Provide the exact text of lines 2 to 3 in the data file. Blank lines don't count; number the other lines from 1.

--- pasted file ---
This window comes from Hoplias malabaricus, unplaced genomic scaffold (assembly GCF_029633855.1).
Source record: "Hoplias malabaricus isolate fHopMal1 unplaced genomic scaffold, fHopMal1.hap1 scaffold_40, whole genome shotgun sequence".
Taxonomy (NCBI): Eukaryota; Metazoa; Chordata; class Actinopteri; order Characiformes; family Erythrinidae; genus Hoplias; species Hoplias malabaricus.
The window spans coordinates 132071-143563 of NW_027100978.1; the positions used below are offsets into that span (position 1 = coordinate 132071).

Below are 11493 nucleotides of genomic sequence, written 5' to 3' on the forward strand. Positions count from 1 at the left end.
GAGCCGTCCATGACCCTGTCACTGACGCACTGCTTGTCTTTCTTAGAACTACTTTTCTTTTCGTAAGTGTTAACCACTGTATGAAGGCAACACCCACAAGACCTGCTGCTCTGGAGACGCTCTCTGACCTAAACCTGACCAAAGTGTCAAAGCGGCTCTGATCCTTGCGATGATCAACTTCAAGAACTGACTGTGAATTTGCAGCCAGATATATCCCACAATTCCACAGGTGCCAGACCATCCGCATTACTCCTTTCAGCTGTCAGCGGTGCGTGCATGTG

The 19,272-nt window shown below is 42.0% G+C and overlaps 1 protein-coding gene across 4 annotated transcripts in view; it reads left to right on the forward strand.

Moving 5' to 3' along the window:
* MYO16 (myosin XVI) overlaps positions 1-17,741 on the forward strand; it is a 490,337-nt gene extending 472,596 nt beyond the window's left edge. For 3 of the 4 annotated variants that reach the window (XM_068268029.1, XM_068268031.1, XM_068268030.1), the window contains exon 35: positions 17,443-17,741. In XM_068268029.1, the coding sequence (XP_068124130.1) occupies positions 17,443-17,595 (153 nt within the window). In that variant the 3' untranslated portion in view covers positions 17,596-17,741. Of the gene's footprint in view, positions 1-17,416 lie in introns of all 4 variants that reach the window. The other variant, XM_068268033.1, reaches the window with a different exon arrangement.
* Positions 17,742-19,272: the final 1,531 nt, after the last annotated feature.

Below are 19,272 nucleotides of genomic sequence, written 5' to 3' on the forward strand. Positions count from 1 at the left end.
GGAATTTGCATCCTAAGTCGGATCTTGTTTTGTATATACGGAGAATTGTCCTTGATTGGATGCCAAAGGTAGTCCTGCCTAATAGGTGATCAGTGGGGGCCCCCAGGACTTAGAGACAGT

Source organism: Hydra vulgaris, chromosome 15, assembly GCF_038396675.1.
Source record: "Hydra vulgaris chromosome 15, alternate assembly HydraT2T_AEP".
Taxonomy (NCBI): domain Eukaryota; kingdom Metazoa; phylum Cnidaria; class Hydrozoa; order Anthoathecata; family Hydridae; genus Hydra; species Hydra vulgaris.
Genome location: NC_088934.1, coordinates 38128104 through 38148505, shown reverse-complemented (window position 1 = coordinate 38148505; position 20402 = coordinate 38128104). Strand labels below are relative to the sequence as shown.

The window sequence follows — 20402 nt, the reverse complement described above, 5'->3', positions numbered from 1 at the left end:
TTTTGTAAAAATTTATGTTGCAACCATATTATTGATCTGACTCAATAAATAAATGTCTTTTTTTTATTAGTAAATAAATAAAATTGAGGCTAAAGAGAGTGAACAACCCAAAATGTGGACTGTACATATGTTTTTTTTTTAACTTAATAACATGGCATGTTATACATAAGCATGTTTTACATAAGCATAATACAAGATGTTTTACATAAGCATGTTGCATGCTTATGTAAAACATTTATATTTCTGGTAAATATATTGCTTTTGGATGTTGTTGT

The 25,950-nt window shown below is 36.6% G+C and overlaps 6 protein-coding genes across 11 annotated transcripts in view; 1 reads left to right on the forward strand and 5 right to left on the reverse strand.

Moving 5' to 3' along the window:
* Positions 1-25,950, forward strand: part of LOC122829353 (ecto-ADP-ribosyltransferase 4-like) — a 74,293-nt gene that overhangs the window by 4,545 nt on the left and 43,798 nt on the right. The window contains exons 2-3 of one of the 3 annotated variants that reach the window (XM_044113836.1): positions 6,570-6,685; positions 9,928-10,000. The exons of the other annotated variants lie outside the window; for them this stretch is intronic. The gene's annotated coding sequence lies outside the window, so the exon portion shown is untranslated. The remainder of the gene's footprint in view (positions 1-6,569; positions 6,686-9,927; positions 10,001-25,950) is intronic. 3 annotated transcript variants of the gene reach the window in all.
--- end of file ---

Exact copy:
Source record: "Hoplias malabaricus isolate fHopMal1 unplaced genomic scaffold, fHopMal1.hap1 scaffold_40, whole genome shotgun sequence".
Taxonomy (NCBI): Eukaryota; Metazoa; Chordata; class Actinopteri; order Characiformes; family Erythrinidae; genus Hoplias; species Hoplias malabaricus.